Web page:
It’s the smartphone market, stupid. That’s the point of view from one Windows Phone 7 evangelist and former Microsoft employee, who wrote a long blog post lamenting poor sales of the Microsoft smartphones and the success of inferior products like Google Android-powered devices and Apple’s iPhone. The comments came from Charlie Kindel, a 21-year Microsoft veteran who most recently led the Windows Phone partner program and recently left to found his own startup.
Kindel argues Android devices encourage fragmentation, which reduces friction between carriers and device manufacturers but ultimately hurts consumers. Apple, by removing device manufacturers from Kindel’s four-sided smartphone marketplace (carriers, device manufacturers, OS providers and users), is trying to turn the carriers into “even more of a fat dumb pipe,” which will eventually come back to bite them.
Microsoft, he claims, by dictating hardware specifications and software update specs to the device manufacturers and mobile carriers, respectively, is producing a virtuous cycle where the various players in the market give and receive positive value from their partners in the ecosystem. Google has managed to be a success, not because it’s a better product, he argues, but because Android fragmentation allows carriers and retail sales professionals (RSPs) to reduce friction between the manufacturing and carrier sides of the market.
“Spending marketing dollars advertising WP7 requires Microsoft to push hard on the carriers,” he blogged. “Getting RSPs to push WP7 requires Microsoft to push hard on the carriers to incent their RSPs correctly.”
How much more successful are Android devices and iPhones than Windows Mobile 7? Android and Apple’s iOS practically put the mobile market in a head lock in 2011, combining for 82 percent market share, according to NPD Group. The market research firm said Android commanded 53 percent U.S. smartphone share, compared with 29 percent for the iPhone. Android started the year at approximately 30 percent market share, with Apple wielding around 20 percent.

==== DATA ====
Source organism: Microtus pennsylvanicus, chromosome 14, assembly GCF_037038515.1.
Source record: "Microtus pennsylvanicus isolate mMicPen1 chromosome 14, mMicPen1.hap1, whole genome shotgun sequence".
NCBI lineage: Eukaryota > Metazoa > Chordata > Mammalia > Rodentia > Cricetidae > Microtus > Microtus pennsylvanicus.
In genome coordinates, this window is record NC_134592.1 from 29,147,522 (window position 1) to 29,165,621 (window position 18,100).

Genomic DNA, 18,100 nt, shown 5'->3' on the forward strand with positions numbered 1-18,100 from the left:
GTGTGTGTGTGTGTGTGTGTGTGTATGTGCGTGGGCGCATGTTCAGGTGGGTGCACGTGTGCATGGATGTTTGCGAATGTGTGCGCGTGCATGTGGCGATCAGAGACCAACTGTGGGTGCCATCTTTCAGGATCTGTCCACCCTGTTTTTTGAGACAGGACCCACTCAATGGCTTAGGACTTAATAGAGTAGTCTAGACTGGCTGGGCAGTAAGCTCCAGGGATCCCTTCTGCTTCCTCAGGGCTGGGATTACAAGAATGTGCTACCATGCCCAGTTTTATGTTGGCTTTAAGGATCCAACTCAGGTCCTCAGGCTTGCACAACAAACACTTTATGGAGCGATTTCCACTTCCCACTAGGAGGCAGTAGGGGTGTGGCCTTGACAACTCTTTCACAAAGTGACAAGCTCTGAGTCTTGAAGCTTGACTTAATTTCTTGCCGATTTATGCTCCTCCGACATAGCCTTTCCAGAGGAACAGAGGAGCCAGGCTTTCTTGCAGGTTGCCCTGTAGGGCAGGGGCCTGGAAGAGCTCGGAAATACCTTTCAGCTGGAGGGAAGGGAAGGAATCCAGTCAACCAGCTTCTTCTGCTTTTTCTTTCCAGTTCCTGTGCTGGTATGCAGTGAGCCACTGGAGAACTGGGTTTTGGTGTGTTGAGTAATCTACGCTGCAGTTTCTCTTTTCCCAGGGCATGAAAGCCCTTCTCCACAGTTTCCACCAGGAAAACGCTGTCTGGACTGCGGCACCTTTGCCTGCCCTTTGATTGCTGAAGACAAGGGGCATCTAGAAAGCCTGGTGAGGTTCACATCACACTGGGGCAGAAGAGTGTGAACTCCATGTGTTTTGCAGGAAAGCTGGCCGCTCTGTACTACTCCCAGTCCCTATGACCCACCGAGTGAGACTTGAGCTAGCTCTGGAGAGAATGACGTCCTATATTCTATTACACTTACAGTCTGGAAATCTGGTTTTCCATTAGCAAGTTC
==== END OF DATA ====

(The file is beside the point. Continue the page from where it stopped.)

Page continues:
Despite positive reviews from critics, Microsoft partners Samsung and HTC just aren’t selling many Windows Phone handsets. In November, IT research firm Gartner reported Windows Phone market share slid to 1.5 percent from the 2.7 percent share it secured a year earlier. Even more worrying for Microsoft, it fell behind Samsung’s Bada operating system, which captured 2.2 percent of the market in the third quarter.
One side of the market Kindel admits to omitting is application developers, which he first claimed were “mostly irrelevant” to his post, though he later updated the blog entry to clarify that he thinks applications are “very important” and application developers “even more so.” A recent article in The New York Times pointed out that the lack of application developer interest could be one of the main reasons Windows Phone sales are disappointing.
As many application developers fall into the “start-up” category of tech companies, those businesses have limited resources and have to decide what platforms to design for. Windows Phone is caught in a Catch-22, with application developers waiting for the platform to gain larger market share before designing a version of the application for that platform, and customers staying away until more of their favorite applications become available.
“Over half of our users are on an iPhone, so we had to focus on that platform first, then Android is second,” Leah Busque, founder and chief product officer at TaskRabbit, a San Francisco-based start-up that performs errands, told The Times. “I’m not ruling out a Windows 7 app, but we have to follow our user base and provide solutions that make sense for them.”